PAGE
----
(Figure: Yamaha ICP1 intelligent control panel ICP1)



Touch panel Controllers/Computers

When a touch panel or computer is used for external control, the interface can be customized to match the application. Such controllers can control the entire audio system as well as other features of the facility.
For example, in meeting rooms, lecture halls, banquet halls, and other facilities that use numerous video sources, it is often necessary to control video electronics, screen extension/retraction, curtains, lighting, and other functions at the same time as the sound. Touch panels and computers can be programmed to allow staff to easily operate of all these functions from a comprehensive, central interface.

Because of the need for dedicated programming the installation cost of touch panel and computer interfaces is higher than the two types of ready-made control panels introduced above, but the ability to provide customized control and tight integration for the facility can be a huge advantage in terms of overall operability.
Some touch panels that can provide central control of sound, video, and lighting, etc., as well as outstanding expandability, have already become standards in the field. It is also possible to use relatively inexpensive PLC (Programmable Logic Controller) devices for this type of installation.

Touch panel and computer interfaces can generally be used with digital audio devices that include an RS232C, RS422, or Ethernet port for control communication. The Yamaha IMX644 digital installation mixer and DME series digital mixing engines are all compatible.

Camera (Pan control)

Yamaha DME series digital mixing engines include an audio detector function that can produce a control output when an audio input signal is detected. Here's an example of how this could be put to good use for teleconferencing: when a presenter begins speaking into a microphone, the control output could be used to pan a video camera to that speaker's position. Of course the audio detector function is not only limited to controlling cameras, it can be used to activate lighting and a wide range of other features as well.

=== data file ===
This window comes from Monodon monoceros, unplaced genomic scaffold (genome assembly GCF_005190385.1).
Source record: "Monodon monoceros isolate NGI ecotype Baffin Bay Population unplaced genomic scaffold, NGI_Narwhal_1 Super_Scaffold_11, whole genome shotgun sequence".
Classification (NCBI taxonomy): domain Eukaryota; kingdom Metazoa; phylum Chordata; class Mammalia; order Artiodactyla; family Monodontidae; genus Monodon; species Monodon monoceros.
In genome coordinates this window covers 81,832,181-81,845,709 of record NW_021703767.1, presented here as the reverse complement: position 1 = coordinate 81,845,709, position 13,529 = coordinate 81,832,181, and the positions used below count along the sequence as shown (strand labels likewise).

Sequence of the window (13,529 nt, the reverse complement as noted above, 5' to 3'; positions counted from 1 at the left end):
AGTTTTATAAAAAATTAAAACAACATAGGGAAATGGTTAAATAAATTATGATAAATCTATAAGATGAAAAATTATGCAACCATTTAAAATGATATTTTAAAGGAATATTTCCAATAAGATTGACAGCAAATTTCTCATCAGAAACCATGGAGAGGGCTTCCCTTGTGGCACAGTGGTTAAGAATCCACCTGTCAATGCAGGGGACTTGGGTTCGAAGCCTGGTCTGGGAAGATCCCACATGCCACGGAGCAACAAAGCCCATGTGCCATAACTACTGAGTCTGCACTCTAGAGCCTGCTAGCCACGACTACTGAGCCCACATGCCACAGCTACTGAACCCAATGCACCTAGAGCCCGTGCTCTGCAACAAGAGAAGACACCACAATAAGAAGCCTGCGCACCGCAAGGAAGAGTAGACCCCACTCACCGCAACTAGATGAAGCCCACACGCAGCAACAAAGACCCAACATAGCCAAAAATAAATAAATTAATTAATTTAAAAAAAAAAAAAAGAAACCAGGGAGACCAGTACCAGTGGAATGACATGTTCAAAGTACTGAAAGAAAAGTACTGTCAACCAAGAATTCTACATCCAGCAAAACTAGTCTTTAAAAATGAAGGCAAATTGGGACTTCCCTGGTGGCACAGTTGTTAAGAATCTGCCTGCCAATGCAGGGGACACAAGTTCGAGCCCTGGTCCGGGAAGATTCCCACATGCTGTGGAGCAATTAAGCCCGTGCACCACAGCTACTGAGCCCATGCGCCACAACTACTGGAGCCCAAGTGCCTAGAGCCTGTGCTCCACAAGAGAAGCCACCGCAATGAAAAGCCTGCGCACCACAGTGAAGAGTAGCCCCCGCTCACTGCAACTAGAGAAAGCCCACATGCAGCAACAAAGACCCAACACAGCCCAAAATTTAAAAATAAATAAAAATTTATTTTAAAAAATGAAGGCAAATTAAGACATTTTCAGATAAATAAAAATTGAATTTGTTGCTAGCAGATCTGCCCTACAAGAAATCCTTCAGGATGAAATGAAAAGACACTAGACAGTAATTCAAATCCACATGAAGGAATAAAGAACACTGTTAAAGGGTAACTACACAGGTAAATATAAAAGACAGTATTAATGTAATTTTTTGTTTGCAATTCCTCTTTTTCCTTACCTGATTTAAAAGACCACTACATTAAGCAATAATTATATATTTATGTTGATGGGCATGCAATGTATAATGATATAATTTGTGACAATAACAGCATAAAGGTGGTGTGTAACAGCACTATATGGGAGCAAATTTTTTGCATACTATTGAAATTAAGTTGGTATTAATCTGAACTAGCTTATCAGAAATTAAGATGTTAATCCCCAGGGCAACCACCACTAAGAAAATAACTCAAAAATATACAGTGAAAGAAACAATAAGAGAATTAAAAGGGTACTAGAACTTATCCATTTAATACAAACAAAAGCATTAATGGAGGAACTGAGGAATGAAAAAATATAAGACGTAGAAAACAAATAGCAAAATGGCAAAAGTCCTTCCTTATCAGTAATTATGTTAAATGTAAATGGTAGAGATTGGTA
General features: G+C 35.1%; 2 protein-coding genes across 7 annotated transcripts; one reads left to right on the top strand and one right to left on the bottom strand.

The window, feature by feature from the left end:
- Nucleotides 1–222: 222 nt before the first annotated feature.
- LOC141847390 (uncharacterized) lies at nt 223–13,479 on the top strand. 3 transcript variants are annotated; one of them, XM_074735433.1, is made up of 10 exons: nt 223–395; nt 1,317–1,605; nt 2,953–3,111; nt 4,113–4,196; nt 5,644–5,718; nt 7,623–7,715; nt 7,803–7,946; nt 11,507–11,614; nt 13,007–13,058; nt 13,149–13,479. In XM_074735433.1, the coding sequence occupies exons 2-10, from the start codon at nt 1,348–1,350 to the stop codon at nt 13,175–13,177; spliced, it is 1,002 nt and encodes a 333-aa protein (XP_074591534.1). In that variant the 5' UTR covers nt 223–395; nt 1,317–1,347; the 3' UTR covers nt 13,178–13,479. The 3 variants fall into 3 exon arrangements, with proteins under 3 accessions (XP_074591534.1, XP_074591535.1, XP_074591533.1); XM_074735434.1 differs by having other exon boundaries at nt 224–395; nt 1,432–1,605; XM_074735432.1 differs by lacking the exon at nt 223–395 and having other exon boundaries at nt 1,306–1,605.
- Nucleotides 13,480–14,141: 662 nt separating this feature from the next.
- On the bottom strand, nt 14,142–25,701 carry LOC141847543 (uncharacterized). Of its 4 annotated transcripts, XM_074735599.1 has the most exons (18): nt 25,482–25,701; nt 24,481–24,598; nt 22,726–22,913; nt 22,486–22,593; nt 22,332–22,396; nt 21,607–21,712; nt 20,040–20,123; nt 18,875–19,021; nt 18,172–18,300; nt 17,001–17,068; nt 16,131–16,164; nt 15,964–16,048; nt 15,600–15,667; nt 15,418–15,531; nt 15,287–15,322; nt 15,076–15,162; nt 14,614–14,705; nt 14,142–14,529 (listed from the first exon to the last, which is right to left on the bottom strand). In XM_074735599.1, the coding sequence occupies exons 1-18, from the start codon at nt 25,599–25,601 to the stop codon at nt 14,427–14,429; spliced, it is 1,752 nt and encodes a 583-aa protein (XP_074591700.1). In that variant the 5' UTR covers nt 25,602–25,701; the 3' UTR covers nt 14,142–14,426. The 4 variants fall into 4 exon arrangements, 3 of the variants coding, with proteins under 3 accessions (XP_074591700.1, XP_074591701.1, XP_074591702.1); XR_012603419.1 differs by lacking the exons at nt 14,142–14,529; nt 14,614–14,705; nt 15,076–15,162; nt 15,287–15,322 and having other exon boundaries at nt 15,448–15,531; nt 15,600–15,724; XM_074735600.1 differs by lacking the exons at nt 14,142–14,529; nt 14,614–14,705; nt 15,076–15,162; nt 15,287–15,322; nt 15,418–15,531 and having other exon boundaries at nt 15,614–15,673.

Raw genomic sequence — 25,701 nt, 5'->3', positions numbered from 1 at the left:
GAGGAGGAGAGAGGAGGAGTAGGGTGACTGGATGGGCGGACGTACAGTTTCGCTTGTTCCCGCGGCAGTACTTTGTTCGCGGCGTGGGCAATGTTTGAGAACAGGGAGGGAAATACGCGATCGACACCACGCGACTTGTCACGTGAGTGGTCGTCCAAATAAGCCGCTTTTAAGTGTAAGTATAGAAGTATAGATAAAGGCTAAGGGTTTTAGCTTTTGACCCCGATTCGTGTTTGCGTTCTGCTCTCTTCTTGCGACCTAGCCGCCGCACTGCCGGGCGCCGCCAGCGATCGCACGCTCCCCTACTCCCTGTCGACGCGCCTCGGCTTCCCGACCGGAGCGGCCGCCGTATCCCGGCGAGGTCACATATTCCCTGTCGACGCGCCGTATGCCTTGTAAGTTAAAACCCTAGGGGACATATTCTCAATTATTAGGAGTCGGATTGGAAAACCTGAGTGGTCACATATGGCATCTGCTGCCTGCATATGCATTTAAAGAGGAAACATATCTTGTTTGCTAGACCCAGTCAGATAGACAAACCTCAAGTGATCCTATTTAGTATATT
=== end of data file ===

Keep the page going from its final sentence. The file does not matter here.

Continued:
External Players (Scheduled control)

DME series digital mixing engines include an event scheduler function that makes it possible to trigger specified operations at pre-determined times. At shopping centers and restaurants, for example, the ability to trigger playback of an external source at specified times can be very useful. Different schedules can even be individually programmed for each day of the week. The DME series digital mixing engines also include a built-in WAV file player that can be scheduled in the same way. The event scheduler can be used to automate regular announcements or chimes so that the staff don't have to remember to perform the necessary operations manually.

(Figure: The event scheduler can automate regular announcements or chimes.)

On the surface the various pieces of equipment used in a sound system are independent devices, but digital technology allows them to function as a cohesive, integrated whole. The ideas presented in this overview are just examples of what can be done. Careful planning, the right equipment choices, and appropriate installation can result in systems that are ideally suited to any application.

That brings us to the end of our current "Better Sound for Commercial Installations" presentation. We sincerely hope that the information we have provided will be of some use in creating the perfect sound system for your specific needs. Thank you for reading!